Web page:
You can read more about how I stitch my portraits on the Google Arts & Culture exhibition .  

When I create work with thread I approach the piece exactly how I would if it were paint. I think about the layers, tones, values. I enjoy the mark making and textures that the thread brings and want those to mimic the brush strokes and paint textures I would usually build using oil paint.  My aim is to be more painterly with my strokes rather than photorealistic, to create a tactile surface.

When contemplating my palette I chose the thread based on the exact shade I need, you need to buy or dye every colour you may need. I can’t add a bit of ochre to neutralise a shade, it has to already exist in my box of tricks. I also need to think about how I would use large or small brush strokes to create a form as I don’t have the same flexibility with the thickness of thread.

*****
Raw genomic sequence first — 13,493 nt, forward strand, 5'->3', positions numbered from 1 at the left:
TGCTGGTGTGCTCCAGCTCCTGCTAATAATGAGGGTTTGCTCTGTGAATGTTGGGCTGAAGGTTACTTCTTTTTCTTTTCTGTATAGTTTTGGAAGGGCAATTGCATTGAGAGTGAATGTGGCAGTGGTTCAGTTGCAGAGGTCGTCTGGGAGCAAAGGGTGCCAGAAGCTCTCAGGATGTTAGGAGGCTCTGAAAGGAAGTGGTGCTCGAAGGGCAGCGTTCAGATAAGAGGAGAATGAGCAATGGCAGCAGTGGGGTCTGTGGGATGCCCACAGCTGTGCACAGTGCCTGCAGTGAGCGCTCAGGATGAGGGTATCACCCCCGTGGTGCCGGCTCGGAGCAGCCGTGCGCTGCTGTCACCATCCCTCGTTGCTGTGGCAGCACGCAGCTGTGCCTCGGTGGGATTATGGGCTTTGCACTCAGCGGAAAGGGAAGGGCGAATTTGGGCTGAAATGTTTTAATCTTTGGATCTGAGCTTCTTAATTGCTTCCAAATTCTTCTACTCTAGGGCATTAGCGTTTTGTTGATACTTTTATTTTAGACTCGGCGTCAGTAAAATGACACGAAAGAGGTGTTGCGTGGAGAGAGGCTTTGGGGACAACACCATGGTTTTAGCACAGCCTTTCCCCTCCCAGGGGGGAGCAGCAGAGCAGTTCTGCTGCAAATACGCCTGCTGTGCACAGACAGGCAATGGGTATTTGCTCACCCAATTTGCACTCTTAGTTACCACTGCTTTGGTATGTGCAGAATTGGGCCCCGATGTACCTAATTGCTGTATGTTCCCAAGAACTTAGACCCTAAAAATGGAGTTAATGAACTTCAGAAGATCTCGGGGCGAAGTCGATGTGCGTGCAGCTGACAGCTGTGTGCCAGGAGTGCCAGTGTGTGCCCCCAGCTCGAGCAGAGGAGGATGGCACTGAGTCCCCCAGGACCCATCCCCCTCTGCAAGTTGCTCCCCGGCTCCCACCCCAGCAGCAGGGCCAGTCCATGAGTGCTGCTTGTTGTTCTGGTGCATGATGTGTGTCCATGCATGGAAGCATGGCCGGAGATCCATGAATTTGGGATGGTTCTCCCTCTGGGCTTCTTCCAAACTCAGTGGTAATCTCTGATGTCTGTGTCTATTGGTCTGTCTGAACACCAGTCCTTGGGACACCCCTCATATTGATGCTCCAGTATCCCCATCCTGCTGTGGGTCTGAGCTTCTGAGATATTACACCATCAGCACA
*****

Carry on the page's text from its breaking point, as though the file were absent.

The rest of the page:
I mix thread types like silk, wool, linen and cotton to help create depth and mood. I consider thickness of threads to create weight, detail. The technical side of things is not the medium of embroidery & how to create clever stitches with thread  but of how to lay down colour and to create form with personally and movement, this is where art school helped and where the lines between ‘art’ and ‘craft’ start to blur.


Bloomsbury Publishing made a beautiful book with many of the portraits inside, including mine! Which was a huge honour and quite the thrill.

I’m so proud to have been included in the book and definitely think you should go and treat yourself to a copy. It’s a really beautifully produced book celebrating some really wonderful people and most importantly all royalties from the book go to NHS Charities Together.